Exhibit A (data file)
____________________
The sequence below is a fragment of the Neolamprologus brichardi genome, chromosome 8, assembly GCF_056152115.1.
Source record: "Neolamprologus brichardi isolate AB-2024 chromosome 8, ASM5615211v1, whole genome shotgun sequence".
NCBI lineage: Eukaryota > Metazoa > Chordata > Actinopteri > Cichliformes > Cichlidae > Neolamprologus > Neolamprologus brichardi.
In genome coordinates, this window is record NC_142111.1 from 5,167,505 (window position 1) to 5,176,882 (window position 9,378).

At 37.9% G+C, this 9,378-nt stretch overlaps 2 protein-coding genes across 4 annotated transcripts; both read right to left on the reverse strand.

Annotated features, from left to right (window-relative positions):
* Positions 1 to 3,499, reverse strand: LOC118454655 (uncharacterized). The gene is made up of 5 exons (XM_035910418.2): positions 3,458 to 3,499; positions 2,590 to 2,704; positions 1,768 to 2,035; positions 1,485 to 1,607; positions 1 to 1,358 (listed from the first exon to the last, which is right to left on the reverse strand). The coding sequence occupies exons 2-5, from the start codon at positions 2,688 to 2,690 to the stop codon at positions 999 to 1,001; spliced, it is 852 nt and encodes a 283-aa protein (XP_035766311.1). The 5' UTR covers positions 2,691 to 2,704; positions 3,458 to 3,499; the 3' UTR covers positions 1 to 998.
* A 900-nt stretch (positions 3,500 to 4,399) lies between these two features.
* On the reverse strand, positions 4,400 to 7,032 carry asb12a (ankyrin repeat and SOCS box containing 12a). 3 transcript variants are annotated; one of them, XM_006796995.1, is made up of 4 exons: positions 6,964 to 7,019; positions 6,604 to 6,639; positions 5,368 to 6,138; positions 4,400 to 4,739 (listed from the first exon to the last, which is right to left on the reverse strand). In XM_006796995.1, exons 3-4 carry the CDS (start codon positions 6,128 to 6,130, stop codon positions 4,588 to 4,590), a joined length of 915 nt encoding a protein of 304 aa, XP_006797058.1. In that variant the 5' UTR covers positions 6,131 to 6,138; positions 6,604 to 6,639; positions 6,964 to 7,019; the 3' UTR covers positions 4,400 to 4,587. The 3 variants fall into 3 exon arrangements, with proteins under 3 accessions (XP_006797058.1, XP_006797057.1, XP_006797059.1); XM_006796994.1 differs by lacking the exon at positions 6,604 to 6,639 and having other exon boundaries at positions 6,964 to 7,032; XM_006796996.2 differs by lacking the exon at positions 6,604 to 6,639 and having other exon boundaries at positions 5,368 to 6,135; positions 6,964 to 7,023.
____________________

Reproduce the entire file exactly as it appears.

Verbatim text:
The sequence below is a fragment of the Neolamprologus brichardi genome, chromosome 8, assembly GCF_056152115.1.
Source record: "Neolamprologus brichardi isolate AB-2024 chromosome 8, ASM5615211v1, whole genome shotgun sequence".
NCBI lineage: Eukaryota > Metazoa > Chordata > Actinopteri > Cichliformes > Cichlidae > Neolamprologus > Neolamprologus brichardi.
In genome coordinates, this window is record NC_142111.1 from 5,167,505 (window position 1) to 5,176,882 (window position 9,378).

At 37.9% G+C, this 9,378-nt stretch overlaps 2 protein-coding genes across 4 annotated transcripts; both read right to left on the reverse strand.

Annotated features, from left to right (window-relative positions):
* Positions 1 to 3,499, reverse strand: LOC118454655 (uncharacterized). The gene is made up of 5 exons (XM_035910418.2): positions 3,458 to 3,499; positions 2,590 to 2,704; positions 1,768 to 2,035; positions 1,485 to 1,607; positions 1 to 1,358 (listed from the first exon to the last, which is right to left on the reverse strand). The coding sequence occupies exons 2-5, from the start codon at positions 2,688 to 2,690 to the stop codon at positions 999 to 1,001; spliced, it is 852 nt and encodes a 283-aa protein (XP_035766311.1). The 5' UTR covers positions 2,691 to 2,704; positions 3,458 to 3,499; the 3' UTR covers positions 1 to 998.
* A 900-nt stretch (positions 3,500 to 4,399) lies between these two features.
* On the reverse strand, positions 4,400 to 7,032 carry asb12a (ankyrin repeat and SOCS box containing 12a). 3 transcript variants are annotated; one of them, XM_006796995.1, is made up of 4 exons: positions 6,964 to 7,019; positions 6,604 to 6,639; positions 5,368 to 6,138; positions 4,400 to 4,739 (listed from the first exon to the last, which is right to left on the reverse strand). In XM_006796995.1, exons 3-4 carry the CDS (start codon positions 6,128 to 6,130, stop codon positions 4,588 to 4,590), a joined length of 915 nt encoding a protein of 304 aa, XP_006797058.1. In that variant the 5' UTR covers positions 6,131 to 6,138; positions 6,604 to 6,639; positions 6,964 to 7,019; the 3' UTR covers positions 4,400 to 4,587. The 3 variants fall into 3 exon arrangements, with proteins under 3 accessions (XP_006797058.1, XP_006797057.1, XP_006797059.1); XM_006796994.1 differs by lacking the exon at positions 6,604 to 6,639 and having other exon boundaries at positions 6,964 to 7,032; XM_006796996.2 differs by lacking the exon at positions 6,604 to 6,639 and having other exon boundaries at positions 5,368 to 6,135; positions 6,964 to 7,023.